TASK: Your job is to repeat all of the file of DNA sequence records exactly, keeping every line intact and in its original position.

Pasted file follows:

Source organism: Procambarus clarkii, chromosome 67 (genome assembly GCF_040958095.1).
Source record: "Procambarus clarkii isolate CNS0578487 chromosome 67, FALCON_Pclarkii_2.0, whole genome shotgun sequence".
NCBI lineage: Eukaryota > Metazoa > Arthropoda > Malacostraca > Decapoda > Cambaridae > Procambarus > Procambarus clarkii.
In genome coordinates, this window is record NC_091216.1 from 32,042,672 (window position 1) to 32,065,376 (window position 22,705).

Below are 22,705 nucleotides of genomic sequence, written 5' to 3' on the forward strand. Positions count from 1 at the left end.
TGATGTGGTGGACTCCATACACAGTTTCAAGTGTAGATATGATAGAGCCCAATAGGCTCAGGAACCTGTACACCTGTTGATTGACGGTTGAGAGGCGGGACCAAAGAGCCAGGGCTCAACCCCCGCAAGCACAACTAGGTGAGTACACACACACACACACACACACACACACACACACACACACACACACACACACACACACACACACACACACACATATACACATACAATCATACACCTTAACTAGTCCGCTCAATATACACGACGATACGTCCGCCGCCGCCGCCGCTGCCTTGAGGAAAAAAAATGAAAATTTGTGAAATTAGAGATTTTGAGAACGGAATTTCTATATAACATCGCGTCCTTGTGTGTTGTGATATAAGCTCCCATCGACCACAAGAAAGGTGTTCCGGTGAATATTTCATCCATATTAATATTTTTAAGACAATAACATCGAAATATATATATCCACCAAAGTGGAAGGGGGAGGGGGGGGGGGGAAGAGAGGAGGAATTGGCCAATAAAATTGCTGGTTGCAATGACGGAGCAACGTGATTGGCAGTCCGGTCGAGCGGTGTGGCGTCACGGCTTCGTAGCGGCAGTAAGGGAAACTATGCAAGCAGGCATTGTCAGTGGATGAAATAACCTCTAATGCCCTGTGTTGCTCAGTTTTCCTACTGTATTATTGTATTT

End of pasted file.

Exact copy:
Source organism: Procambarus clarkii, chromosome 67 (genome assembly GCF_040958095.1).
Source record: "Procambarus clarkii isolate CNS0578487 chromosome 67, FALCON_Pclarkii_2.0, whole genome shotgun sequence".
NCBI lineage: Eukaryota > Metazoa > Arthropoda > Malacostraca > Decapoda > Cambaridae > Procambarus > Procambarus clarkii.
In genome coordinates, this window is record NC_091216.1 from 32,042,672 (window position 1) to 32,065,376 (window position 22,705).

Below are 22,705 nucleotides of genomic sequence, written 5' to 3' on the forward strand. Positions count from 1 at the left end.
TGATGTGGTGGACTCCATACACAGTTTCAAGTGTAGATATGATAGAGCCCAATAGGCTCAGGAACCTGTACACCTGTTGATTGACGGTTGAGAGGCGGGACCAAAGAGCCAGGGCTCAACCCCCGCAAGCACAACTAGGTGAGTACACACACACACACACACACACACACACACACACACACACACACACACACACACACACACACACACACACACATATACACATACAATCATACACCTTAACTAGTCCGCTCAATATACACGACGATACGTCCGCCGCCGCCGCCGCTGCCTTGAGGAAAAAAAATGAAAATTTGTGAAATTAGAGATTTTGAGAACGGAATTTCTATATAACATCGCGTCCTTGTGTGTTGTGATATAAGCTCCCATCGACCACAAGAAAGGTGTTCCGGTGAATATTTCATCCATATTAATATTTTTAAGACAATAACATCGAAATATATATATCCACCAAAGTGGAAGGGGGAGGGGGGGGGGGGAAGAGAGGAGGAATTGGCCAATAAAATTGCTGGTTGCAATGACGGAGCAACGTGATTGGCAGTCCGGTCGAGCGGTGTGGCGTCACGGCTTCGTAGCGGCAGTAAGGGAAACTATGCAAGCAGGCATTGTCAGTGGATGAAATAACCTCTAATGCCCTGTGTTGCTCAGTTTTCCTACTGTATTATTGTATTT